Findings from psychology teach us that the second most important moment is the end, because it is what people will remember. It doesn’t mean you can screw up the middle of your presentation, but be sure to be catchy in your intro and to deliver clear messages in your conclusion. Try to impose a rhythm in your talk, you can for instance place a few hooks (catchy anecdotes, relevant news, or particularly lively moments) here and there to prevent people from dozing off.

Finally, remember to look at your audience, not to your computer or the board behind you: catching someone’s gaze will likely result in a better attention! This last advice is harder to practice in online talks, and I think it is also one reason why online talks bore everybody…

Choose your weapon

People have preferences when it comes to the tool used to devise their slides. I assume here that you read this to present a computer science work, which traditionally implies the presence of slides. This is not the case in all disciplines – for instance legal practitioners and certain philosophers read a transcript to present their work –, nor in all circumstances – if you popularize your work for a science fair you may not need slides.

I personally like LaTeX beamer, some prefer Google Slides ( although), others PowerPoint, LibreOffice presentation … but it is ultimately up to you. The important thing is to feel comfortable. I recently stumbled upon Slidev to create slides, I invite you to try it as it seems to combine an easy adoption, fancy slides, and the possibility to integrate many technical concepts (diagrams, LaTeX equations, code, etc).


General comments when you prepare your presentation, pay attention to the following:

  • don’t present walls of text
  • be wary of bullet lists (I know, the irony)
  • don’t abuse transitions
  • rehearse fully before the final presentation (that is, check every technical details in realistic conditions, and make sure you fit the time limit)
  • favour clear slides (one message max per slide, schemas and figures are great for that)
  • don’t forget to credit if you embed 3rd party material

Structure of your talk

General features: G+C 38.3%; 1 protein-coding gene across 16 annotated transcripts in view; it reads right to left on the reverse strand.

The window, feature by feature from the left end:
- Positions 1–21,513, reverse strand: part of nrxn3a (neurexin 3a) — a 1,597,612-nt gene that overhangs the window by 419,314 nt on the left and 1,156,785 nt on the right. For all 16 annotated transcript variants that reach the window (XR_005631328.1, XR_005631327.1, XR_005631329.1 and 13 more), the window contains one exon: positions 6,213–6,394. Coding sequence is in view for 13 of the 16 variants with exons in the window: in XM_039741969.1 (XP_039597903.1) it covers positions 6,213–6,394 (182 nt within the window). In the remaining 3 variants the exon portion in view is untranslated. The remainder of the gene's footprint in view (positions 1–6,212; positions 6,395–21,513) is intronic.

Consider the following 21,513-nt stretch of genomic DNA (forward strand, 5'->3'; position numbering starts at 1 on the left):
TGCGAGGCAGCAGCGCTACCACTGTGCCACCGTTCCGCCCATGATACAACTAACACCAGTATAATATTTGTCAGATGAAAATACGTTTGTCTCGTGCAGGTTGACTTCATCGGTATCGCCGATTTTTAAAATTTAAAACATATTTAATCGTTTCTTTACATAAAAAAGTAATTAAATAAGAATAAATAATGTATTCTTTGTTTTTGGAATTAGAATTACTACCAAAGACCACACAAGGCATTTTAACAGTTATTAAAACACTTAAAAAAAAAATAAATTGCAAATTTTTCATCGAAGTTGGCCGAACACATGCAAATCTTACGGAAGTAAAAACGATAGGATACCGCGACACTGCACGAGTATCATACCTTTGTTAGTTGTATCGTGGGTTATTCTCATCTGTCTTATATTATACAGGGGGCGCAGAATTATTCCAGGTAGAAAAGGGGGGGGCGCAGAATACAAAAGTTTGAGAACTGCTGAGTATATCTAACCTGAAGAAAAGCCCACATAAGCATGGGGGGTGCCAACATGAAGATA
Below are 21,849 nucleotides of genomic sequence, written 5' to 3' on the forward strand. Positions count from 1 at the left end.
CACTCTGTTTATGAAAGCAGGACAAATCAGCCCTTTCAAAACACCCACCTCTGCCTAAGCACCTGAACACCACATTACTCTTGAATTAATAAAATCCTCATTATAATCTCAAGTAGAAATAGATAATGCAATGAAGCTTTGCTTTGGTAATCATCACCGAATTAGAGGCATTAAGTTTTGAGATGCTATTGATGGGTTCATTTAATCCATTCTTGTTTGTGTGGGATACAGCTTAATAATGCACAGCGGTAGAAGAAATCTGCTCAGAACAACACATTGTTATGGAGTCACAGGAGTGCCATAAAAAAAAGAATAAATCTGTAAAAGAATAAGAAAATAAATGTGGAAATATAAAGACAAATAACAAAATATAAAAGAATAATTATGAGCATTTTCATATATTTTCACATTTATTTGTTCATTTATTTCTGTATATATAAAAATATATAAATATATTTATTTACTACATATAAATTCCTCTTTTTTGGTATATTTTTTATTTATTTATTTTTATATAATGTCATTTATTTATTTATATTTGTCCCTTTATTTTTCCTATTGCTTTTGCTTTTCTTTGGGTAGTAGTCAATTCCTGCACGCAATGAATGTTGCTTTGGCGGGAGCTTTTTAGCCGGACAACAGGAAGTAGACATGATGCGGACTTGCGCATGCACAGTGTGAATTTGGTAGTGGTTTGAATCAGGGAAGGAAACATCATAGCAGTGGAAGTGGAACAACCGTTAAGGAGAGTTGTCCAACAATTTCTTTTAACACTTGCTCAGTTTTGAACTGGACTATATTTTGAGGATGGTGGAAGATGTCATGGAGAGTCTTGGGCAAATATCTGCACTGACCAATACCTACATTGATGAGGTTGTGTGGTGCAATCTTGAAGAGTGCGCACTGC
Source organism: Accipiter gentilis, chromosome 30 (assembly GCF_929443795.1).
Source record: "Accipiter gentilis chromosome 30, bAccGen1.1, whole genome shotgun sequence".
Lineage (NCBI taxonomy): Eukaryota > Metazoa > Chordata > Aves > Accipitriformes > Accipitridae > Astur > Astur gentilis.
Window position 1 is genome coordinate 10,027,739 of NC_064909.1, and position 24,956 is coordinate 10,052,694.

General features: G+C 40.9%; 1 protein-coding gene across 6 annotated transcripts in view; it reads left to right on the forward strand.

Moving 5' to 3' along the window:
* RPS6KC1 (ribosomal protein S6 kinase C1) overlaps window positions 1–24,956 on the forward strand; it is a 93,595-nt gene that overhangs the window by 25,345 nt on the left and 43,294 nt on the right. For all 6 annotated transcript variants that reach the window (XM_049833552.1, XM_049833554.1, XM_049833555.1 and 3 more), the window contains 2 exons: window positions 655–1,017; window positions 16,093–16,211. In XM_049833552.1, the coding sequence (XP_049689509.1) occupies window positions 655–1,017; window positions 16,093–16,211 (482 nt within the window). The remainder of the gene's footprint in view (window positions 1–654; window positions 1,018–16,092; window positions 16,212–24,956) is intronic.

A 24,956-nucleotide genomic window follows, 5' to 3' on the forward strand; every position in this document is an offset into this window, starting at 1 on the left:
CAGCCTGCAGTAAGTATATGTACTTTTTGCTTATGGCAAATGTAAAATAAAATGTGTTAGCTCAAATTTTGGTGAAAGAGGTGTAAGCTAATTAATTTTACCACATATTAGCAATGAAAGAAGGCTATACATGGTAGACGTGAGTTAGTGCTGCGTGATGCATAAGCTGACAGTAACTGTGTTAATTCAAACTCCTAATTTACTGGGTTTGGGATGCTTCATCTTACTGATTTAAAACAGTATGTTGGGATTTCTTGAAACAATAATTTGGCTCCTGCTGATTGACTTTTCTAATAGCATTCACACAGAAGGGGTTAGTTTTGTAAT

We discussed how the introduction and the conclusion are the most important parts of a presentation. Let’s dive for a short moment in all sections and their articulations.

The introduction serves to anchor participants’s interest in what you are presenting. You have to convince them that what you are doing is interesting, and that they are not losing their time. Ideally, you should reach a question at the end of the intro that your presentation will answer. Typically, this question is your research question, and you will spend your presentation answering it.

The related work can be discussed at the start of your presentation to sketch the context, but I have also seen it at the end of presentations to highlight how the work presented was different from the authors’. In both cases, don’t forget to point out the limitations of other approaches: you have to make a case for your work!

The main body of your presentation will vary depending on what you are working on. It can be the combination of methods and results, a thorough description of the design of an architecture, etc. In the relevant cases (== you are doing something applied, which is likely if you are working with me), presenting a demonstration of your work will foster interest from your audience. This is however a double-edged sword, in that a failed demo can bore people out. A remedy is to prepare a video of the demonstration, it will limit the possibility to have a so-called demo-effect.

You also want to prevent ill-founded critics by criticizing your work yourself. This is called recognizing the limitations of your work. It’s not just important for your presentation as it forces you to acknowledge the ever-imperfect character of your work. A valuable presentation of the limitations should also be combined with perspectives (or future work, research avenues, etc) on how to address these limitations, whenever possible. In doing so, you provide a very useful way for your community to further your topic, and defuse the most harsh questions.

The limitations have to be articulated to the final part of your talk. The conclusion is the last thing people will see from your presentation, and therefore what they will remember the most. It is therefore important to deliver clear take-away messages such as “we observed an increase of y% in phenomenon x”, or “we showed the feasibility of approach z”. Do not fiddle, do not lie or overstate, be clear and assertive.

Because you have limited time to present your topic, it is common to review some questions superficially, while hinting deeper concerns. This is a smart way to orient the questions of the audience, because they are questions for which you have the answers. In that case, be sure to prepare some backup slides with additional material. It is especially if you are not very confident with improvised hand-waving, but it is also useful to present complex data, precise schematics, proofs, etc.

Victor Morel
Victor Morel
PhD in Computer Science / Postdoc Researcher

His research interests include privacy and data protection, networks security, usability and Human-Computer Interactions, applied cryptography, and ethics of technology in a broad manner.